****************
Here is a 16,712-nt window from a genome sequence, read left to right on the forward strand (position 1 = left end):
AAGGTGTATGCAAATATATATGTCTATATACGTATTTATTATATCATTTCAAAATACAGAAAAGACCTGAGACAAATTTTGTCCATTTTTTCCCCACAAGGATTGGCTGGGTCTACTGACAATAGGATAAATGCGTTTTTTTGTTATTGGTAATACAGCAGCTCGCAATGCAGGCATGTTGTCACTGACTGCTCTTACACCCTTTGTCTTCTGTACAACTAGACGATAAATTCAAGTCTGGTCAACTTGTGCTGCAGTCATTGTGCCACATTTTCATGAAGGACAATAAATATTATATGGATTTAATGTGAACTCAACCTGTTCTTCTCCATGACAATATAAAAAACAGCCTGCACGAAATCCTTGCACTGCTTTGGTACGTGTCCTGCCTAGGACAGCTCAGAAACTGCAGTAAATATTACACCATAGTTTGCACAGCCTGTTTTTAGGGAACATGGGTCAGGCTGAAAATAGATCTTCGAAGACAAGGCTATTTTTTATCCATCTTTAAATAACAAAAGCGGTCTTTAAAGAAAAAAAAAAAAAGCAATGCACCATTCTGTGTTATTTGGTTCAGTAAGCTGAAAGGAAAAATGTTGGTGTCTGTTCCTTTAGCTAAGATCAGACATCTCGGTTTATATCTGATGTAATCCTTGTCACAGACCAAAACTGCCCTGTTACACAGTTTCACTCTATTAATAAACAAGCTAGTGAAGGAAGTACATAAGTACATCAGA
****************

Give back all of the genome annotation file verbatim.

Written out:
Here is a 16,712-nt window from a genome sequence, read left to right on the forward strand (position 1 = left end):
AAGGTGTATGCAAATATATATGTCTATATACGTATTTATTATATCATTTCAAAATACAGAAAAGACCTGAGACAAATTTTGTCCATTTTTTCCCCACAAGGATTGGCTGGGTCTACTGACAATAGGATAAATGCGTTTTTTTGTTATTGGTAATACAGCAGCTCGCAATGCAGGCATGTTGTCACTGACTGCTCTTACACCCTTTGTCTTCTGTACAACTAGACGATAAATTCAAGTCTGGTCAACTTGTGCTGCAGTCATTGTGCCACATTTTCATGAAGGACAATAAATATTATATGGATTTAATGTGAACTCAACCTGTTCTTCTCCATGACAATATAAAAAACAGCCTGCACGAAATCCTTGCACTGCTTTGGTACGTGTCCTGCCTAGGACAGCTCAGAAACTGCAGTAAATATTACACCATAGTTTGCACAGCCTGTTTTTAGGGAACATGGGTCAGGCTGAAAATAGATCTTCGAAGACAAGGCTATTTTTTATCCATCTTTAAATAACAAAAGCGGTCTTTAAAGAAAAAAAAAAAAAGCAATGCACCATTCTGTGTTATTTGGTTCAGTAAGCTGAAAGGAAAAATGTTGGTGTCTGTTCCTTTAGCTAAGATCAGACATCTCGGTTTATATCTGATGTAATCCTTGTCACAGACCAAAACTGCCCTGTTACACAGTTTCACTCTATTAATAAACAAGCTAGTGAAGGAAGTACATAAGTACATCAGA